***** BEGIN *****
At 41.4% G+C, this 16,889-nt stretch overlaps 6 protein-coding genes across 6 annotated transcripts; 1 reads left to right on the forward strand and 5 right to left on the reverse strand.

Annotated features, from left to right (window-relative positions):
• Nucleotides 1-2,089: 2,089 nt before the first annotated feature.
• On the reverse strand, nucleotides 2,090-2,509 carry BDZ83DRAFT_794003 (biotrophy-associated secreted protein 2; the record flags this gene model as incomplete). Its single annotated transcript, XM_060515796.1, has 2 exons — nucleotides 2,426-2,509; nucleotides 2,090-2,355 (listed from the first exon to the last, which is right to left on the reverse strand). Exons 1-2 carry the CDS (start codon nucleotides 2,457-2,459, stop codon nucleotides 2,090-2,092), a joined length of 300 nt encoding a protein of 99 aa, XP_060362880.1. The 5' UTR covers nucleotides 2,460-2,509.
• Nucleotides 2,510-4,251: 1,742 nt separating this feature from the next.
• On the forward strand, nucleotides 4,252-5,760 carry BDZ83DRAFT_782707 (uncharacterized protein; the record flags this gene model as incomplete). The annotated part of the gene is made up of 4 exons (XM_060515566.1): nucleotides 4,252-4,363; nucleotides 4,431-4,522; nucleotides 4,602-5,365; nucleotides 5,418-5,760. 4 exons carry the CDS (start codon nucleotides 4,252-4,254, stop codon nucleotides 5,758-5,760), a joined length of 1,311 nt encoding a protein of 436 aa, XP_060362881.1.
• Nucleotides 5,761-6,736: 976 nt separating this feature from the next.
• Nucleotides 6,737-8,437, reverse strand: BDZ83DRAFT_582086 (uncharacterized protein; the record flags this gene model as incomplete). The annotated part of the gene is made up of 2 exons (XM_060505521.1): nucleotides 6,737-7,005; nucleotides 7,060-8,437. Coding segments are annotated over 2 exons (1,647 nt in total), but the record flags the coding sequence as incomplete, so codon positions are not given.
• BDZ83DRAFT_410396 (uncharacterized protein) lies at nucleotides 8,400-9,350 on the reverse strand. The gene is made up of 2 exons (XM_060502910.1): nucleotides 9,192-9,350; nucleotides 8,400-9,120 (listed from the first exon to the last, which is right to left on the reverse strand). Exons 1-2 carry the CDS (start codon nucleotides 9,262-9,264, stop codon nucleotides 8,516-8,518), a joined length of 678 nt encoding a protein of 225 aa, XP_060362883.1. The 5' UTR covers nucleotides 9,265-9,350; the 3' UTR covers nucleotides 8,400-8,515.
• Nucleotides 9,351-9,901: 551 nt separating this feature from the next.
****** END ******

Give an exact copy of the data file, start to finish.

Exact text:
At 41.4% G+C, this 16,889-nt stretch overlaps 6 protein-coding genes across 6 annotated transcripts; 1 reads left to right on the forward strand and 5 right to left on the reverse strand.

Annotated features, from left to right (window-relative positions):
• Nucleotides 1-2,089: 2,089 nt before the first annotated feature.
• On the reverse strand, nucleotides 2,090-2,509 carry BDZ83DRAFT_794003 (biotrophy-associated secreted protein 2; the record flags this gene model as incomplete). Its single annotated transcript, XM_060515796.1, has 2 exons — nucleotides 2,426-2,509; nucleotides 2,090-2,355 (listed from the first exon to the last, which is right to left on the reverse strand). Exons 1-2 carry the CDS (start codon nucleotides 2,457-2,459, stop codon nucleotides 2,090-2,092), a joined length of 300 nt encoding a protein of 99 aa, XP_060362880.1. The 5' UTR covers nucleotides 2,460-2,509.
• Nucleotides 2,510-4,251: 1,742 nt separating this feature from the next.
• On the forward strand, nucleotides 4,252-5,760 carry BDZ83DRAFT_782707 (uncharacterized protein; the record flags this gene model as incomplete). The annotated part of the gene is made up of 4 exons (XM_060515566.1): nucleotides 4,252-4,363; nucleotides 4,431-4,522; nucleotides 4,602-5,365; nucleotides 5,418-5,760. 4 exons carry the CDS (start codon nucleotides 4,252-4,254, stop codon nucleotides 5,758-5,760), a joined length of 1,311 nt encoding a protein of 436 aa, XP_060362881.1.
• Nucleotides 5,761-6,736: 976 nt separating this feature from the next.
• Nucleotides 6,737-8,437, reverse strand: BDZ83DRAFT_582086 (uncharacterized protein; the record flags this gene model as incomplete). The annotated part of the gene is made up of 2 exons (XM_060505521.1): nucleotides 6,737-7,005; nucleotides 7,060-8,437. Coding segments are annotated over 2 exons (1,647 nt in total), but the record flags the coding sequence as incomplete, so codon positions are not given.
• BDZ83DRAFT_410396 (uncharacterized protein) lies at nucleotides 8,400-9,350 on the reverse strand. The gene is made up of 2 exons (XM_060502910.1): nucleotides 9,192-9,350; nucleotides 8,400-9,120 (listed from the first exon to the last, which is right to left on the reverse strand). Exons 1-2 carry the CDS (start codon nucleotides 9,262-9,264, stop codon nucleotides 8,516-8,518), a joined length of 678 nt encoding a protein of 225 aa, XP_060362883.1. The 5' UTR covers nucleotides 9,265-9,350; the 3' UTR covers nucleotides 8,400-8,515.
• Nucleotides 9,351-9,901: 551 nt separating this feature from the next.